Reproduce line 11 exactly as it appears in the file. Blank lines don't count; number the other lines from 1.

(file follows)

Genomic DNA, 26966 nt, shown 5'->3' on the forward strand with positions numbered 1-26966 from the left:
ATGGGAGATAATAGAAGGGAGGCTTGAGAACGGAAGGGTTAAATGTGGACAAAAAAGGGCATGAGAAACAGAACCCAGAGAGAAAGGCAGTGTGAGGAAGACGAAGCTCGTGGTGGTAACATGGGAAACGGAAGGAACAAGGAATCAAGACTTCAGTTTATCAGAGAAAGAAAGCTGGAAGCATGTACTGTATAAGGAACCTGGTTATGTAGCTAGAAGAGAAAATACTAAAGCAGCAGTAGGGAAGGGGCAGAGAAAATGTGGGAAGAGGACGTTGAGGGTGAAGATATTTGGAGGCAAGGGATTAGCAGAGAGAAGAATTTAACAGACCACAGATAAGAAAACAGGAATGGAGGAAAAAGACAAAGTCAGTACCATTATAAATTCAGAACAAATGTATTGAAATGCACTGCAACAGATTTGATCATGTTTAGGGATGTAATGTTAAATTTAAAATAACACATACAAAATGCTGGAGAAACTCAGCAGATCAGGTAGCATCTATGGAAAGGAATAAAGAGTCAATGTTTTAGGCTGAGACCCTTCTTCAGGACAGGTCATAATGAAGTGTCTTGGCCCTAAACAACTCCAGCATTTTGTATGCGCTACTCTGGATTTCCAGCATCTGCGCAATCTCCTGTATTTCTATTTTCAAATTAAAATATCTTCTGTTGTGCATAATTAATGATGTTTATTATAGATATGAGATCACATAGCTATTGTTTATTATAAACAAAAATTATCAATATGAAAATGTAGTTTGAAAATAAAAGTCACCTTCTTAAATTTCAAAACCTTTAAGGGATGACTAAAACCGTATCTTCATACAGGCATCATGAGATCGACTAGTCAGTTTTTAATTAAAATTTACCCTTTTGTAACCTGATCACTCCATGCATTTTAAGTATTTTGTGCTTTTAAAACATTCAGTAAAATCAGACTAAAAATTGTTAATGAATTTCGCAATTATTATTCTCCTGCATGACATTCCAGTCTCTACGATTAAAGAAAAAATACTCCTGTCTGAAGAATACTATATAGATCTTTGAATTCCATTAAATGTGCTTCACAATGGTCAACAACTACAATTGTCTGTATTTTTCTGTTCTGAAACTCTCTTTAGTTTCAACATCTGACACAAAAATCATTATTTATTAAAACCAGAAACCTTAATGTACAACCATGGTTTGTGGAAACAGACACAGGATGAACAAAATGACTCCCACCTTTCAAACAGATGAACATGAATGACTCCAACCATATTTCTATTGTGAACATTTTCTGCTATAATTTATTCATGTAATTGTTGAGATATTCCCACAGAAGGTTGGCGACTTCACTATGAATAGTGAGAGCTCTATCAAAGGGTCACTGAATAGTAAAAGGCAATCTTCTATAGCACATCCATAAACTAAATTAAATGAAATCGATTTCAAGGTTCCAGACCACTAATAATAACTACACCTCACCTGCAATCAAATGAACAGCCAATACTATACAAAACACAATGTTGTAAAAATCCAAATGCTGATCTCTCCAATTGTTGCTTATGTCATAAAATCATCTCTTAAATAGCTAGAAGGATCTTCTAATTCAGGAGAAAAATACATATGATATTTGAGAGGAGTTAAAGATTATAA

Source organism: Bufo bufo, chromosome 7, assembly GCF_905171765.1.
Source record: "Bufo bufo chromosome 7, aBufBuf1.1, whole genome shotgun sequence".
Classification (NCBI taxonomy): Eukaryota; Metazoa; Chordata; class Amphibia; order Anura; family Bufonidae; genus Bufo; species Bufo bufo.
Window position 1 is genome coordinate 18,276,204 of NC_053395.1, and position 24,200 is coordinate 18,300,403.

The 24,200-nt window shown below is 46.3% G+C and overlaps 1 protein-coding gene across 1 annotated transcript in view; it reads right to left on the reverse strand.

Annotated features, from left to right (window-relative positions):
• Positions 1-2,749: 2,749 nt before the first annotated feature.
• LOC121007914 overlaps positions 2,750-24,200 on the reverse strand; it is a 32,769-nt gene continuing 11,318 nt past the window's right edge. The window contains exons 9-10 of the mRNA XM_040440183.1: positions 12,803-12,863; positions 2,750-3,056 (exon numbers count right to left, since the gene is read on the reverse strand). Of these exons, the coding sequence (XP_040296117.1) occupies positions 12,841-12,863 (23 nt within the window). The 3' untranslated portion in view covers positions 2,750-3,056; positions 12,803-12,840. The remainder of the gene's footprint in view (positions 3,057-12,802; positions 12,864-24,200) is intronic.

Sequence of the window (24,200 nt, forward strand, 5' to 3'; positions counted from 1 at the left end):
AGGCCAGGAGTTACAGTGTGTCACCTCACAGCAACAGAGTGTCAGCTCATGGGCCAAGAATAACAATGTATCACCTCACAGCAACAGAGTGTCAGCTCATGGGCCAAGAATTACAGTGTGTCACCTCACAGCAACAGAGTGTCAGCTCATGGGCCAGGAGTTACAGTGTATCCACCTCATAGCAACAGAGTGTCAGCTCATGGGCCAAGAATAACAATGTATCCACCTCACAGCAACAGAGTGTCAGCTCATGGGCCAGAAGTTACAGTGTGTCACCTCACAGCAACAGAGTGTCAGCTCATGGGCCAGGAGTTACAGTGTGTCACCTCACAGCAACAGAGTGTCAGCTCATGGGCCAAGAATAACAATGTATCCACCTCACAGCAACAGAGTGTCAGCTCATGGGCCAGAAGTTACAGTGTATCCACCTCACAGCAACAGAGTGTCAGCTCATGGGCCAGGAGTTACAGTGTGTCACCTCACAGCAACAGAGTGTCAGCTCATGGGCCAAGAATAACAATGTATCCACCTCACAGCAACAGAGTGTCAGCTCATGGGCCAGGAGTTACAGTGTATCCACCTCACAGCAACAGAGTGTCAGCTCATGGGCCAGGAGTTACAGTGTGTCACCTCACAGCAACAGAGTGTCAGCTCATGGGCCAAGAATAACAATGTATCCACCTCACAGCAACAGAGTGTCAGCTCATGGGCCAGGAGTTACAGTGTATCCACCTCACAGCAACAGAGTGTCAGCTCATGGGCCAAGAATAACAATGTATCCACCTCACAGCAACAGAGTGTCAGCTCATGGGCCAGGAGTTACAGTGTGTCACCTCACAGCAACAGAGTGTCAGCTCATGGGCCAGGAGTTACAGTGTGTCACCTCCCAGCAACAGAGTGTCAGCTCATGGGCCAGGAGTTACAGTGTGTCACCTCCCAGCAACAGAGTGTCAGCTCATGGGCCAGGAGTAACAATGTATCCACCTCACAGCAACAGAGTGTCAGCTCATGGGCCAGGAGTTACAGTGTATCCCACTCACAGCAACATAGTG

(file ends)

Sequence of the window (24,200 nt, forward strand, 5' to 3'; positions counted from 1 at the left end):